# How does a collection of points have dimensions?

1. Aug 19, 2014

### elementbrdr

Recently, I learned that, in a probability density function, the probability of the occurrence of any specific x-value is in fact zero, for the relevant interval on the function is a point, which has zero width and therefore has zero area associated with it under the probability curve. This made me realize that, although I understand how Riemann sums work for intervals of >0 width, I cannot make sense of the concept of an integral once the constituent intervals become point-sized (i.e., an interval of 0 width multiplied by any finite y-value will always produce a partition of 0 area). More generally, this means I don't understand how a collection of adjacent points can form a line having nonzero dimensions. Presumably there is a relatively simple explanation of how to conceptualize this, but I can't find anything. Any guidance would be appreciated. Thank you.

2. Aug 19, 2014

### jbriggs444

3. Aug 19, 2014

### PeroK

The Riemann Integral is a limit of Riemann sums. A vital part of the concept of a limit is that you never reach the limit. In this case, you are never adding areas of zero width. Instead, the limit is defined using the properties of areas of finite width.

If you want to do rigorous mathematics, this is something you need to understand fully.

This is one of the apparent paradoxes of the real numbers. It's never lost its magic or mystery for me. I always think: how can there be no next real number after 0?

Also, the rationals are countable and the reals are not. But, between every two real numbers, there is a rational (a countable infinity of rationals, in fact). How can that be?

Perhaps this is not helping you conceptualize it. The way I look at it, you have to believe where rigorous mathematical logic leads you; even if it seems counter-intuitive. And, perhaps, embrace these apparent paradoxes rather than be troubled by them.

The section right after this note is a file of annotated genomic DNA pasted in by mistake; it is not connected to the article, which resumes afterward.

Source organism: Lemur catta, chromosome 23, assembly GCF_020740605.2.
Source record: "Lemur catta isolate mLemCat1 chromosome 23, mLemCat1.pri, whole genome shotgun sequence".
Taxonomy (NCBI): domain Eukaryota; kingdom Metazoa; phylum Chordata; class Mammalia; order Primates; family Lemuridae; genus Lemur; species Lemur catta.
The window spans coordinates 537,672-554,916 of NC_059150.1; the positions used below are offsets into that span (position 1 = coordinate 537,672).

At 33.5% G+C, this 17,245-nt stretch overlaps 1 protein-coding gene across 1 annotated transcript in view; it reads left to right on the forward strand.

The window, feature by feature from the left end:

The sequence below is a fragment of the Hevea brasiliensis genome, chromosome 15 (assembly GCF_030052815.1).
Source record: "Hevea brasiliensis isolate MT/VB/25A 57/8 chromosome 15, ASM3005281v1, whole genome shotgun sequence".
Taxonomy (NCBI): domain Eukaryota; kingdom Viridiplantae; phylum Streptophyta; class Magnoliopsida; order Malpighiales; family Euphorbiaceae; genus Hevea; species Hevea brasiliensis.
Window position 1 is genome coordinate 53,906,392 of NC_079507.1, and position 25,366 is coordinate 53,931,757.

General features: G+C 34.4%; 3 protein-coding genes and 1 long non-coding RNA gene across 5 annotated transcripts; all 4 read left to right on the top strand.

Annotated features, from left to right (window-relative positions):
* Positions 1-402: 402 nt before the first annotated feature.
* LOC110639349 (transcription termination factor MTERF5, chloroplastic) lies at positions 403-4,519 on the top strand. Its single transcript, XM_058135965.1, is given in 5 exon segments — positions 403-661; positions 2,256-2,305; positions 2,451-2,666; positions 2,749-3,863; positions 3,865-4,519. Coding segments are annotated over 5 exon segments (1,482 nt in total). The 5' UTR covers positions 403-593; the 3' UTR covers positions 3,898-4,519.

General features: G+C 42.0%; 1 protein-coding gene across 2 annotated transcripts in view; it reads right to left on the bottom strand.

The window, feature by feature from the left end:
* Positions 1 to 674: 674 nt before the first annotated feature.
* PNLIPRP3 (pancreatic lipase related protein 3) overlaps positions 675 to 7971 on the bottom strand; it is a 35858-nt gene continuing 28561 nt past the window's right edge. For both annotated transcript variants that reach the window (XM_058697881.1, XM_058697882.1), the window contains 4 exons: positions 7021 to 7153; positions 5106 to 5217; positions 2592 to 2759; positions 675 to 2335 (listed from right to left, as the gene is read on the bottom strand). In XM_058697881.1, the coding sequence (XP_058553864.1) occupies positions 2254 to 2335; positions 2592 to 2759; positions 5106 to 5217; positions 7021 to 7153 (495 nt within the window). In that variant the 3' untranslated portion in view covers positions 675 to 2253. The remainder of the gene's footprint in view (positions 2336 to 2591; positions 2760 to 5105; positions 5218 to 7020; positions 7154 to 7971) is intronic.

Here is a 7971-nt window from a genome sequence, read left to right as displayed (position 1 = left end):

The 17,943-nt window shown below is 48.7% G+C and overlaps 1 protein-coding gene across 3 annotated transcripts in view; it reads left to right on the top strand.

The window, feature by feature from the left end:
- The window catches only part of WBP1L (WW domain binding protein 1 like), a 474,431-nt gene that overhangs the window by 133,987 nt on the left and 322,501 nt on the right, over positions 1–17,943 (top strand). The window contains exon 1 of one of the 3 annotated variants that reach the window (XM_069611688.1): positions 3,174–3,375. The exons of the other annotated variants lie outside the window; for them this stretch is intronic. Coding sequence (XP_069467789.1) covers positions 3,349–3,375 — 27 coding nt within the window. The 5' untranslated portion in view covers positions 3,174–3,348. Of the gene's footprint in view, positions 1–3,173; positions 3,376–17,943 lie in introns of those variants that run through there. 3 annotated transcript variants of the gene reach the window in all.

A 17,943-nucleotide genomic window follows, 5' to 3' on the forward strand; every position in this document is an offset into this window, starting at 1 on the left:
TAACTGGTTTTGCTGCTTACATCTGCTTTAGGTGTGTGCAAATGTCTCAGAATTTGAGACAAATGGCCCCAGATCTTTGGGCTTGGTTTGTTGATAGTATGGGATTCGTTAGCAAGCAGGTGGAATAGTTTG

4. Aug 19, 2014

### gopher_p

The real line is more than just a collection of points. It's a collection of points with additional structure.

1. It's totally ordered, meaning that for every pair $a,b$ of real numbers, either $a<b$ or $b<a$ or $a=b$.

2. This order is dense, meaning that for all $a,b$ with $a\neq b$ there is $c$ satisfying $a<c<b$. (note that this rules out the possibility of "adjacent" points)

3. There are no endpoints according to the order; i.e. there is no largest or smallest real number.

4. It is complete, which roughly means that there are no gaps.

5. It is connected, which roughly means it's one piece.

Our geometric intuition of what a "one-dimensional line" should be satisfies all of these properties. In fact, the modern definition of "one-dimensional" is basically something along the lines of "looks like $\mathbb{R}$ if you zoom in close enough".

Also you need to be very careful when applying finite logic/reason to that which is not finite.

5. Aug 20, 2014

### mathman

This is not quite accurate. For example, the rational numbers have no gaps, if by a gap you mean an non-zero length interval outside the set.
Complete is usually defined to mean that the limit of any convergent sequence is in the set. To be precise, topolgy needs to be introduced.

6. Aug 20, 2014

### gopher_p

Hence "roughly".

There is a gap where $\sqrt{2}$ should be.

I don't. By gap I mean "missing part".

As long as we're being pedantic, you absolutely do not need any notion of topology or a metric in order to very precisely define what completeness means for the real line; http://en.wikipedia.org/wiki/Dedekind_completeness.

7. Aug 20, 2014

### micromass

Staff Emeritus
Indeed. In fact, completeness is not a topological property at all. You need an extra structure.

8. Aug 21, 2014

### mathman

I stand corrected. I was thinking about the notion of completeness as defined for toplological spaces. As others have noted, Dedekind cuts or something equivalent is the concept needed for the real line.